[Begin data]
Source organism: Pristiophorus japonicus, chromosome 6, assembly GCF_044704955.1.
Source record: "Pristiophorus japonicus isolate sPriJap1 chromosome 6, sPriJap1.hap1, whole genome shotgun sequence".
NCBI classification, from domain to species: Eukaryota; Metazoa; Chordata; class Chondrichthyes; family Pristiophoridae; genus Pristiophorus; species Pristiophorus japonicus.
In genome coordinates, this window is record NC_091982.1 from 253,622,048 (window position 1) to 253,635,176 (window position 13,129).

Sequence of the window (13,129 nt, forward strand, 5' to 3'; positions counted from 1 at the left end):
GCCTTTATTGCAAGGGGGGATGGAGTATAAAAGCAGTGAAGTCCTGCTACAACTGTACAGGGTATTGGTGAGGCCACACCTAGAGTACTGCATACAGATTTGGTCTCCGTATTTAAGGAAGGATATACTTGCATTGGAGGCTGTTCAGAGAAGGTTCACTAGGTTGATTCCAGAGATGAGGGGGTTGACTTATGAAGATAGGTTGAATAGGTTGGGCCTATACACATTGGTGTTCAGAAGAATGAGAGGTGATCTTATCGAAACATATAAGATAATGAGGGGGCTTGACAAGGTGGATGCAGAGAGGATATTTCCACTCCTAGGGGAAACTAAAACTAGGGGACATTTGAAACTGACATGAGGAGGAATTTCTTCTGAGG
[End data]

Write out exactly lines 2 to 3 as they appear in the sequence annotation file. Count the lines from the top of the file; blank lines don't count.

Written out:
Source record: "Pristiophorus japonicus isolate sPriJap1 chromosome 6, sPriJap1.hap1, whole genome shotgun sequence".
NCBI classification, from domain to species: Eukaryota; Metazoa; Chordata; class Chondrichthyes; family Pristiophoridae; genus Pristiophorus; species Pristiophorus japonicus.